Honorary commanders visit JBSA-Lackland mission partners

  • Published
  • By Olivia Mendoza Sencalar
  • 502nd Air Base Wing Public Affairs

Brig. Gen. Caroline Miller, commander, 502nd Air Base Wing and Joint Base San Antonio, hosted seven honorary commanders from across the Joint Base San Antonio metropolitan area for a tour of JBSA-Lackland March 25.

As honorary commanders, the community leaders participate in a variety of special events during their two-year term, allowing them to interact with JBSA service members and learn more about the missions of different units.

"The 502nd ABW Honorary Commander program is unique,” Miller said. “During the first year of the program, our civic leaders have an opportunity to learn about our mission. The following year, we have a chance to highlight our mission partners and the great things that they do.”

During this year’s tour, the civic leaders gained insight into the operations and responsibilities of the 502nd ABW, as well as learning about the missions of the 433rd Airlift Wing and Special Warfare Training Wing.

At the 433rd AW, the group was welcomed by Col. Terry W. McClain, commander of the Air Force Reserve Command-affiliated wing.

McClain briefed the group about the five different squadrons and their missions, explaining there were two squadrons training Airmen on C-5s; an operational support squadron that supplies logistics; an aeromedical evacuation squadron; and the 68th Airlift Squadron, which is responsible for worldwide mobility.

“The C-5M Super Galaxy is the biggest airplane in the United States military inventory and the second largest in the world,” McClain told the group. 

One of the honorary commanders was curious about how many C-5s the Air Force had.

“There are 52 C-5s in the United States,” McClain said. “They are stationed here at JBSA-Lackland, as well as at Dover Air Force Base, Delaware; Travis Air Force Base, California; and Westover Air Reserve Base, Massachusetts.”

After the briefing, the group went to the flight line to see the inside of a C-5M, which has the primary mission of transporting cargo and personnel for the Department of Defense with a cargo hold capable of transporting up to 281,001 pounds.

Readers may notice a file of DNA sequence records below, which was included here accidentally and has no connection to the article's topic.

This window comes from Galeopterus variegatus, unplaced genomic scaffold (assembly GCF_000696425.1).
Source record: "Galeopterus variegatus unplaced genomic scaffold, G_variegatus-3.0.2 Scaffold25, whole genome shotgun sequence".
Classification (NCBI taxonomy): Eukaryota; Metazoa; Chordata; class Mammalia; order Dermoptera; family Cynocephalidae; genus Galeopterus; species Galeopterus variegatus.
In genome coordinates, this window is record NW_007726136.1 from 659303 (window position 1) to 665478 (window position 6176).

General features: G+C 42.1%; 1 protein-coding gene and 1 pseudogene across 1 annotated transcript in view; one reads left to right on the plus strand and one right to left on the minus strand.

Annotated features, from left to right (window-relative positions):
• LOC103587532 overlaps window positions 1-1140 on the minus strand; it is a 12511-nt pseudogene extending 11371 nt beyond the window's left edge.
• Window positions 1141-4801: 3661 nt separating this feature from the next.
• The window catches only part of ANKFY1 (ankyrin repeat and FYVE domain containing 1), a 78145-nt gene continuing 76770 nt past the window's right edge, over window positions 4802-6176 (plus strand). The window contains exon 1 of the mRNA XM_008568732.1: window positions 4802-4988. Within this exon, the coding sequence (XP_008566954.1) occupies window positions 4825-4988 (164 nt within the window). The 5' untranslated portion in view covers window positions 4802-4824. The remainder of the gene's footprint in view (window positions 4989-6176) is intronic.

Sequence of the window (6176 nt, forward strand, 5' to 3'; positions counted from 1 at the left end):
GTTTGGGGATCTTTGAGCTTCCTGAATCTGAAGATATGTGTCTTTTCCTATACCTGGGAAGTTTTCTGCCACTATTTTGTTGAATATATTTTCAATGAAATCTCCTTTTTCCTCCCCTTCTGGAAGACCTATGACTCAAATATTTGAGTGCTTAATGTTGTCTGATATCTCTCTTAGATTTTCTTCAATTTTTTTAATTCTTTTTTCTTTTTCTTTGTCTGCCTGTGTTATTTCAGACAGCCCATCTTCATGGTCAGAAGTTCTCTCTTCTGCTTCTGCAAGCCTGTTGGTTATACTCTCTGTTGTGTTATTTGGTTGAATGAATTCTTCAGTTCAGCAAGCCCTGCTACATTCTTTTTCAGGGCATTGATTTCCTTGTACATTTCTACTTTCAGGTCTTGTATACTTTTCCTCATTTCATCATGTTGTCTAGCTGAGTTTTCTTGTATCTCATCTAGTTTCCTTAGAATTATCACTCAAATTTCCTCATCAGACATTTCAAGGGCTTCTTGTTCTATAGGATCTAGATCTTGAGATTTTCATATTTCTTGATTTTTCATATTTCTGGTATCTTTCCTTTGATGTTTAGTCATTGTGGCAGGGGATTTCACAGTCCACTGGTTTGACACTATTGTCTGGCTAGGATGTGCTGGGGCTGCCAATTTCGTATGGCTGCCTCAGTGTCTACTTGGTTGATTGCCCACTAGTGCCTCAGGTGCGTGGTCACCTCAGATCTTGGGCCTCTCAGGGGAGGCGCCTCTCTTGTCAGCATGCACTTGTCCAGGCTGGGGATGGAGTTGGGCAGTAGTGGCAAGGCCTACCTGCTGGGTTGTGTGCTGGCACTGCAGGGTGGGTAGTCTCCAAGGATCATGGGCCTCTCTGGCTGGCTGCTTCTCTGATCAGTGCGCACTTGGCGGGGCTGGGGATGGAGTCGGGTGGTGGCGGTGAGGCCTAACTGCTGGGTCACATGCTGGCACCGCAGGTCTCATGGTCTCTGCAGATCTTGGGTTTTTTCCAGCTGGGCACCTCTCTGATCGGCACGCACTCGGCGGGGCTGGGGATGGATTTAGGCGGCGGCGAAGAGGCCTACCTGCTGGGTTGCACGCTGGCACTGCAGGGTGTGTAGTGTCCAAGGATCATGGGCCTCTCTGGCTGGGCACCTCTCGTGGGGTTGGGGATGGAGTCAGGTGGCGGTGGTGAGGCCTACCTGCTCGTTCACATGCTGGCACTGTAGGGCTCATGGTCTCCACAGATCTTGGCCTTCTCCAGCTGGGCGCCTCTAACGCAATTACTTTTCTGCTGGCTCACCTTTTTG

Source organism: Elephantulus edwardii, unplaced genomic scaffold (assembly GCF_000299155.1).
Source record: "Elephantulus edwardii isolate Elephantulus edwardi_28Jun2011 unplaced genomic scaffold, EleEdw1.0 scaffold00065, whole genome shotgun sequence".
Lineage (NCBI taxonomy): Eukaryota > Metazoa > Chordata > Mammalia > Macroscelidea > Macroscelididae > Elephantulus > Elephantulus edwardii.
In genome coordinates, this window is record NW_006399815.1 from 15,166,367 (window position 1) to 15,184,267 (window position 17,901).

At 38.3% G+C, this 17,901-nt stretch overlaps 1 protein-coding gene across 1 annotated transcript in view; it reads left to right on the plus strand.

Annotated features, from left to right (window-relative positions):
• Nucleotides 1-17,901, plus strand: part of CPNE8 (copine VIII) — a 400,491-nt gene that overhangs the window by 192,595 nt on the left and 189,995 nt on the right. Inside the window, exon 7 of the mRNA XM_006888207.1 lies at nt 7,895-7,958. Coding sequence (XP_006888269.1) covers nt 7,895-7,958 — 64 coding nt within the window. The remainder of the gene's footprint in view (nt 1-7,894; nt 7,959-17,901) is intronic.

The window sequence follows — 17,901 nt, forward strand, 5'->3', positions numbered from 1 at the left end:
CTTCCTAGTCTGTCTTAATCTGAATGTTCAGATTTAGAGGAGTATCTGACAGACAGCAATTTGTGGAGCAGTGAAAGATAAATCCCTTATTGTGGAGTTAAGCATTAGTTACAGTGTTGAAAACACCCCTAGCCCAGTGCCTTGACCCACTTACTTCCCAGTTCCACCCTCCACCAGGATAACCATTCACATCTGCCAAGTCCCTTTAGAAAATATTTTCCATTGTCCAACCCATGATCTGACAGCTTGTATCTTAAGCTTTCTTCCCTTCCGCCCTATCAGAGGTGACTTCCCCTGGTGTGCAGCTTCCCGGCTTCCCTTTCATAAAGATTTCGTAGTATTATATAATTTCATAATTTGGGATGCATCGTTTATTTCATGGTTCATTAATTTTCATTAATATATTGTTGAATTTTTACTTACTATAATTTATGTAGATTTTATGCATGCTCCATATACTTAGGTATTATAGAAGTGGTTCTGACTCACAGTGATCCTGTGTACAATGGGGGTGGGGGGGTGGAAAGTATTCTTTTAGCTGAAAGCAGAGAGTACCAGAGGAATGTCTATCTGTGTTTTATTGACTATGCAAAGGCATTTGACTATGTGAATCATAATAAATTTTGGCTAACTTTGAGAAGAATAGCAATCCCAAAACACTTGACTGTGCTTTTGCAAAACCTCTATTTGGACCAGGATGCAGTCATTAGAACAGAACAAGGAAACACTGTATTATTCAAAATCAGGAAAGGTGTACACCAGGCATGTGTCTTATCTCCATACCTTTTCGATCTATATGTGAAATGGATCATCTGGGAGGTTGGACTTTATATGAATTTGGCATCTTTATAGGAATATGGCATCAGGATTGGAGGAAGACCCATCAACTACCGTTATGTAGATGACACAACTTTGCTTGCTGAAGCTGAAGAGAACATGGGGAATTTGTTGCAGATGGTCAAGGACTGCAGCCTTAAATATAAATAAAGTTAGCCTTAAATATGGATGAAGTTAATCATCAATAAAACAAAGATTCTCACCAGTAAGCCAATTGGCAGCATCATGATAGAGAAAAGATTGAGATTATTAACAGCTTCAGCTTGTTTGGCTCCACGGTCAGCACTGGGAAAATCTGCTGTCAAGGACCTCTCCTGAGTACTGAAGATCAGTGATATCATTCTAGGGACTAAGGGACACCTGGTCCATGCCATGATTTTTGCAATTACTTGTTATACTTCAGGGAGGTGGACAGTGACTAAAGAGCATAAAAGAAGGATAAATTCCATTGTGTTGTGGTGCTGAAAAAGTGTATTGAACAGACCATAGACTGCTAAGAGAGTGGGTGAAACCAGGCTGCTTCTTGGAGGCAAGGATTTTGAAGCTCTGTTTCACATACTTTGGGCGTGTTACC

“This is awesome,” said Sylvia Rincon, Southside Independent School District communications representative business development officer. “We got to act like kids inside the C-5, see the seating area and had an opportunity to sit in the cockpit. I’m amazed at how big it is.”

The tour continued to the JBSA-Chapman Training Annex to visit the Special Warfare Training Wing facility, where several SWTW members greeted the civic leaders at the Memorial of the Fallen Special Forces Airmen flagpole site.

The group then went to the Special Forces operations training facility where state-of-the-art fitness equipment is provided for service members to conduct physical training and rehabilitation.

The honorary commanders visited six stations, where they were educated on nutrition, body composition, metabolic assessment, strength and conditioning, and the use of the blood flow restriction when using weights.

Air Force pararescue, or PJ, specialists then gave a demonstration on how to use a medical tourniquet. Pararescuemen are Air Force Special Operations Command and Air Combat Command operators tasked with the recovery and medical treatment of personnel in humanitarian and combat environments.

“The paramedics have a more increased scope of practice in San Antonio than in other states, which gives our students the ability to train much closer to our protocols,” said Master Sgt. Sean Anderson, superintendent of the Modernized Pararescue Provider Program, or MP3. “The students have 450 hours of clinical time with the San Antonio Fire Department and Emergency Medical Services. The medical MP3 course has three overall phases that the PJs must complete, which are the EMT, paramedic and combat medic phase.”

"The tour of the 433rd Airlift Wing was fantastic,” said honorary commander Melissa Ochoa, president of the San Antonio LGBT Chamber. “I've lived in San Antonio for 30 years and always see the C-5 planes flying around, but there's something different about walking into one and seeing the inside. I even had the opportunity to sit in the cockpit and also see it from the top outside. It is huge and amazing how it can be so big and heavy and still fly.”

I also learned about the fitness center which is used as a therapy unit as well. I was fascinated by the Personalized Tourniquet System. I learned how to use a tourniquet for bleeding injuries. Overall the tour was very interesting to me and I'm grateful I had the opportunity to attend."

“I’m sad to say that this will be my last 502nd ABW honorary commander’s tour,” Miller told the group before they departed the Gateway Club. “I enjoyed meeting with you all and building a good solid partnership.”